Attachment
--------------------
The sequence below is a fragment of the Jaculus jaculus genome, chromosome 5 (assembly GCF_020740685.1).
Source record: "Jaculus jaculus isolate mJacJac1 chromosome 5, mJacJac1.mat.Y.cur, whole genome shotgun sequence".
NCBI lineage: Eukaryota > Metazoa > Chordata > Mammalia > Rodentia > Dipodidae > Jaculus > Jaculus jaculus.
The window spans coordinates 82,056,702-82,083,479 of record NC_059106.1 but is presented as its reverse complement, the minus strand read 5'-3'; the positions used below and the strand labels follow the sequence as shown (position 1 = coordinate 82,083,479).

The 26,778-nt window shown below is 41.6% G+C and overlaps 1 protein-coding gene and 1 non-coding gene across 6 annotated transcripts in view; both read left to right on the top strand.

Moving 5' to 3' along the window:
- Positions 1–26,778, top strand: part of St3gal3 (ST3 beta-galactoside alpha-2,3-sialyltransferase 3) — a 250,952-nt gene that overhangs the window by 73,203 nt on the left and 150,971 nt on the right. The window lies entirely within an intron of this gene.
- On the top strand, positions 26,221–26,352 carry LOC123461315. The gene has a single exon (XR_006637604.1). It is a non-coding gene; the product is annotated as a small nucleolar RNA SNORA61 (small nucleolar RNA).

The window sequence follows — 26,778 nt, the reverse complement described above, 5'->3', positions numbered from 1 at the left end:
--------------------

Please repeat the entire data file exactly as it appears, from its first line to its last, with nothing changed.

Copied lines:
The sequence below is a fragment of the Jaculus jaculus genome, chromosome 5 (assembly GCF_020740685.1).
Source record: "Jaculus jaculus isolate mJacJac1 chromosome 5, mJacJac1.mat.Y.cur, whole genome shotgun sequence".
NCBI lineage: Eukaryota > Metazoa > Chordata > Mammalia > Rodentia > Dipodidae > Jaculus > Jaculus jaculus.
The window spans coordinates 82,056,702-82,083,479 of record NC_059106.1 but is presented as its reverse complement, the minus strand read 5'-3'; the positions used below and the strand labels follow the sequence as shown (position 1 = coordinate 82,083,479).

The 26,778-nt window shown below is 41.6% G+C and overlaps 1 protein-coding gene and 1 non-coding gene across 6 annotated transcripts in view; both read left to right on the top strand.

Moving 5' to 3' along the window:
- Positions 1–26,778, top strand: part of St3gal3 (ST3 beta-galactoside alpha-2,3-sialyltransferase 3) — a 250,952-nt gene that overhangs the window by 73,203 nt on the left and 150,971 nt on the right. The window lies entirely within an intron of this gene.
- On the top strand, positions 26,221–26,352 carry LOC123461315. The gene has a single exon (XR_006637604.1). It is a non-coding gene; the product is annotated as a small nucleolar RNA SNORA61 (small nucleolar RNA).

The window sequence follows — 26,778 nt, the reverse complement described above, 5'->3', positions numbered from 1 at the left end: